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Thoughts Resurrected by Reports of the Chilean Miners’ Rescue

Some years ago a radical thought somehow slipped past all the conventional thought-screening sentries that usually control what enters my mind. Yet no sooner had the radical thought slipped in than my mind-guards seized it, bound it and threw it out.

A few months later the same thought sneaked in again. But not before I had a chance to interrogate it. And I didn’t like the thought’s answers. Every time I asked a question, it merely replied, “Well, what do you think?”

Despite valiant efforts on my part, the thought returns periodically. It came again as I read about the Chilean miners’ rescue. And I’ve noticed that, without exception, it always returns when I reflect on Matthew 6:1-4.

For a while I considered avoiding Matthew 6:1-4 altogether. But the words of 2 Timothy 3:16 (NIV) kept ringing in my head: “All Scripture is … useful for teaching, rebuking, correcting and training in righteousness” (emphasis mine).

So what does Matthew 6:1-4 (NIV) say? In brief: “Be careful not to do your `acts of righteousness’ before men…. When you give to the needy, do not announce it with trumpets…. Do not let your left hand know what your right hand is doing….”

“There’s nothing radical about that,” you say. “It’s just a call to avoid pride and display.” True. But when the Bible lays down principles of personal behavior, don’t they apply to groups also?

Are groups immune to the foibles of individuals? Can a group become proud? Can a group smite itself on its collective breast and say, “Thank God that our group of saints isn’t like that group of sinners”? Can a group say, “Our group is better than your group”?

At the time the radical thought first appeared, I just happened to be preparing a presentation for about 150 church communication secretaries. In it I was suggesting ways to wring every bit of publicity out of every “act of righteousness” the Seventh-day Adventist Church does.

Believe it or not, during my nine years as an Adventist magazine editor, I noted that the main thrust of many a news article wasn’t about the Adventist event itself so much as about the good publicity the event generated. In other words, the news is that we were in the news!

And the thought suddenly struck me as I was preparing my presentation for church communication secretaries: Should I instead be teaching them how to do good deeds secretly, so that no one will know who it was who did them?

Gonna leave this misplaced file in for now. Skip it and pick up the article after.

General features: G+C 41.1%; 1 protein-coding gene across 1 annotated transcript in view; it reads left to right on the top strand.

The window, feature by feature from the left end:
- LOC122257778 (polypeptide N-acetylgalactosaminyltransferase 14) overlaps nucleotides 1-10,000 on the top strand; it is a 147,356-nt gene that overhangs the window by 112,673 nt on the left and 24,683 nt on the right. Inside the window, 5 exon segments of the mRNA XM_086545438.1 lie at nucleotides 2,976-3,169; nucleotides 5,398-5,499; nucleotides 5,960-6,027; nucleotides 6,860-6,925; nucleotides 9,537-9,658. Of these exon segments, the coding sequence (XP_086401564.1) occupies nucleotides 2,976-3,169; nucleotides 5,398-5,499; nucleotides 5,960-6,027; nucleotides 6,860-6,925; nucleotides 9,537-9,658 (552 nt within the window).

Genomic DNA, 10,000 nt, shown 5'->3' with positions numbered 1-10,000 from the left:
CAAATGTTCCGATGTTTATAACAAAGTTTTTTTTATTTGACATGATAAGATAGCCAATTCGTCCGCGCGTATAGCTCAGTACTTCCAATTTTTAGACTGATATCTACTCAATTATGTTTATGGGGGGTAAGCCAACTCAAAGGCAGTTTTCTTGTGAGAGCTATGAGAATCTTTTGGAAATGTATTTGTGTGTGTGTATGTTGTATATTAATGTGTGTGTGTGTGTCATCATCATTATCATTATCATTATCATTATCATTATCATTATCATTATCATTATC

“Don’t be stupid,” you say. “If we didn’t use the media to attract people’s attention, we wouldn’t see a fraction of the conversions we now have. We wouldn’t have nearly as much goodwill. Besides, every other religious group uses media publicity to build name recognition and credibility.”

I know. I’ve used the same words when I’ve given presentations to church communication secretaries. And I’ve used those same words when I’ve argued with the radical thought. But let me suggest an altogether different scenario.

Suppose we as Adventists determine not to let our “acts of righteousness” become public. Suppose that, when the Pathfinders go down to tidy up the lawn of an old couple who’ve been ill, they don’t reveal their identity. When asked who they are, they simply say, “Just a group of young people who care.”

Suppose disaster strikes, and the conference van rolls up, loaded with blankets and sandwiches and hot drinks—without the name, address and phone number on the side of the van. When people ask who’s providing this wonderful humanitarian service, the Adventist volunteers simply say, “Just a group who care.”

Suppose we inundate the community with hundreds of deeds of kindness and helpfulness, both large and small. But whenever onlookers or those who’ve been helped ask who’s doing it, we simply reply, “Just a group who care.”

My guess is that before long newspapers and radio and TV stations would have reporters out trying to discover just who this “group who care” really are.

I’m not saying this hypothetical outline would be a good idea. It might be the formula for disaster. Of course, Christianity has never been a typical formula for “success.” What Jesus advocated is quite consistently counter-intuitive.I mean, are we really supposed to take seriously all that stuff about the first being last and the last being first?

So, again: Should we as Adventists be doing our good deeds only in secret? I don’t know. But it can’t hurt to at least ask, as the radical thought always asks me when I’m arguing with it: “Well, what do you think?”


James Coffin is senior pastor of the Markham Woods Church in Longwood, Florida. The foregoing is adapted from a chapter in his book One Thing I Know–and Other Stuff I Strongly Suspect.

Photo: Sebastião Salgado, Full view of the Serra Pelada gold mine, Brazil, 1986.

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